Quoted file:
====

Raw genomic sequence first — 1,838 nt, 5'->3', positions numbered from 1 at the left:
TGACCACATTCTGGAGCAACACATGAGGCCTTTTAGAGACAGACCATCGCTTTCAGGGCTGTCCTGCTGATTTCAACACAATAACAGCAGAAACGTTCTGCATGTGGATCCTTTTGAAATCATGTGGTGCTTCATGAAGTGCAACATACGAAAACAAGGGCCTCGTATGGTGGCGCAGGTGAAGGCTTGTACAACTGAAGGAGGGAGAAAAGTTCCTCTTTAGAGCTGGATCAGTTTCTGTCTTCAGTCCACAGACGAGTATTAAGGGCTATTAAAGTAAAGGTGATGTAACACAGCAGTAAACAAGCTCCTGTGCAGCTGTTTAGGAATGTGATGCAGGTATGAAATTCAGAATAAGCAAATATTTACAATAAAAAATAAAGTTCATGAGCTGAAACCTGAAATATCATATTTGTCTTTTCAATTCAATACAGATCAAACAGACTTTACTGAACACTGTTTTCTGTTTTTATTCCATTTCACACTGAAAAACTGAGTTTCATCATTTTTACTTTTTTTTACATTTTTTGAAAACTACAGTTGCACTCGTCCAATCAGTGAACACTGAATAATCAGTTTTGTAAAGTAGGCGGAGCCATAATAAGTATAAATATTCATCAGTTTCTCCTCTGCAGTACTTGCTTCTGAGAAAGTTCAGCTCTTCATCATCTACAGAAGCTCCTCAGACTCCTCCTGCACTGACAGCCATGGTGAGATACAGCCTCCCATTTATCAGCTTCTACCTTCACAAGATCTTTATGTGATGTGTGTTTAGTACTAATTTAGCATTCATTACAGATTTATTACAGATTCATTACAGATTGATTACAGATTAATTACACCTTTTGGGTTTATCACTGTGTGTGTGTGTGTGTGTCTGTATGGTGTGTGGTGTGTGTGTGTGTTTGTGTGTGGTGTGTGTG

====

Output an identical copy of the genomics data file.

Raw genomic sequence first — 1,838 nt, 5'->3', positions numbered from 1 at the left:
TGACCACATTCTGGAGCAACACATGAGGCCTTTTAGAGACAGACCATCGCTTTCAGGGCTGTCCTGCTGATTTCAACACAATAACAGCAGAAACGTTCTGCATGTGGATCCTTTTGAAATCATGTGGTGCTTCATGAAGTGCAACATACGAAAACAAGGGCCTCGTATGGTGGCGCAGGTGAAGGCTTGTACAACTGAAGGAGGGAGAAAAGTTCCTCTTTAGAGCTGGATCAGTTTCTGTCTTCAGTCCACAGACGAGTATTAAGGGCTATTAAAGTAAAGGTGATGTAACACAGCAGTAAACAAGCTCCTGTGCAGCTGTTTAGGAATGTGATGCAGGTATGAAATTCAGAATAAGCAAATATTTACAATAAAAAATAAAGTTCATGAGCTGAAACCTGAAATATCATATTTGTCTTTTCAATTCAATACAGATCAAACAGACTTTACTGAACACTGTTTTCTGTTTTTATTCCATTTCACACTGAAAAACTGAGTTTCATCATTTTTACTTTTTTTTACATTTTTTGAAAACTACAGTTGCACTCGTCCAATCAGTGAACACTGAATAATCAGTTTTGTAAAGTAGGCGGAGCCATAATAAGTATAAATATTCATCAGTTTCTCCTCTGCAGTACTTGCTTCTGAGAAAGTTCAGCTCTTCATCATCTACAGAAGCTCCTCAGACTCCTCCTGCACTGACAGCCATGGTGAGATACAGCCTCCCATTTATCAGCTTCTACCTTCACAAGATCTTTATGTGATGTGTGTTTAGTACTAATTTAGCATTCATTACAGATTTATTACAGATTCATTACAGATTGATTACAGATTAATTACACCTTTTGGGTTTATCACTGTGTGTGTGTGTGTGTGTCTGTATGGTGTGTGGTGTGTGTGTGTGTTTGTGTGTGGTGTGTGTG